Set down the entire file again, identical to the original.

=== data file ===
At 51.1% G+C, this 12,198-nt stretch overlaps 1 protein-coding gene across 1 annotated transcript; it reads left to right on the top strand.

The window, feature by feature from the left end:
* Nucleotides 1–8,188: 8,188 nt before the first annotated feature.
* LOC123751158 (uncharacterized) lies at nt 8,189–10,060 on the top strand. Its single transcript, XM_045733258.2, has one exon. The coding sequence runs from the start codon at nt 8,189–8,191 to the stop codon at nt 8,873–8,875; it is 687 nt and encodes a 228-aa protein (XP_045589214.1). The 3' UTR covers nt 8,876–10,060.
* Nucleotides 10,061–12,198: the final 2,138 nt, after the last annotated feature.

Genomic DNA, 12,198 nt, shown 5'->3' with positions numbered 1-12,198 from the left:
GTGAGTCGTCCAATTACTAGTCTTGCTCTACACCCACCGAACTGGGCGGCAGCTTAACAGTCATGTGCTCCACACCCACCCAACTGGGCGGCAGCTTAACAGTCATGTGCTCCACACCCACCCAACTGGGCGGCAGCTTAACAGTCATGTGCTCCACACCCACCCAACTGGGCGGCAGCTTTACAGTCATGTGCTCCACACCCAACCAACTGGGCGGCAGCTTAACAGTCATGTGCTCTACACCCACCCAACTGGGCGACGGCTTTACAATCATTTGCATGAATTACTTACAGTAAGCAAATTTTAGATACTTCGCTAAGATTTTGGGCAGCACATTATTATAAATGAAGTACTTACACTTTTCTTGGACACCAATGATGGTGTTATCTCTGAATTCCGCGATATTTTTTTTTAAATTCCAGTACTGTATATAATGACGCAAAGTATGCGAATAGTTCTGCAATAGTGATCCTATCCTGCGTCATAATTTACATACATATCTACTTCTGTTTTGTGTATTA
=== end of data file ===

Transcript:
At 51.1% G+C, this 12,198-nt stretch overlaps 1 protein-coding gene across 1 annotated transcript; it reads left to right on the top strand.

The window, feature by feature from the left end:
* Nucleotides 1–8,188: 8,188 nt before the first annotated feature.
* LOC123751158 (uncharacterized) lies at nt 8,189–10,060 on the top strand. Its single transcript, XM_045733258.2, has one exon. The coding sequence runs from the start codon at nt 8,189–8,191 to the stop codon at nt 8,873–8,875; it is 687 nt and encodes a 228-aa protein (XP_045589214.1). The 3' UTR covers nt 8,876–10,060.
* Nucleotides 10,061–12,198: the final 2,138 nt, after the last annotated feature.

Genomic DNA, 12,198 nt, shown 5'->3' with positions numbered 1-12,198 from the left:
GTGAGTCGTCCAATTACTAGTCTTGCTCTACACCCACCGAACTGGGCGGCAGCTTAACAGTCATGTGCTCCACACCCACCCAACTGGGCGGCAGCTTAACAGTCATGTGCTCCACACCCACCCAACTGGGCGGCAGCTTAACAGTCATGTGCTCCACACCCACCCAACTGGGCGGCAGCTTTACAGTCATGTGCTCCACACCCAACCAACTGGGCGGCAGCTTAACAGTCATGTGCTCTACACCCACCCAACTGGGCGACGGCTTTACAATCATTTGCATGAATTACTTACAGTAAGCAAATTTTAGATACTTCGCTAAGATTTTGGGCAGCACATTATTATAAATGAAGTACTTACACTTTTCTTGGACACCAATGATGGTGTTATCTCTGAATTCCGCGATATTTTTTTTTAAATTCCAGTACTGTATATAATGACGCAAAGTATGCGAATAGTTCTGCAATAGTGATCCTATCCTGCGTCATAATTTACATACATATCTACTTCTGTTTTGTGTATTA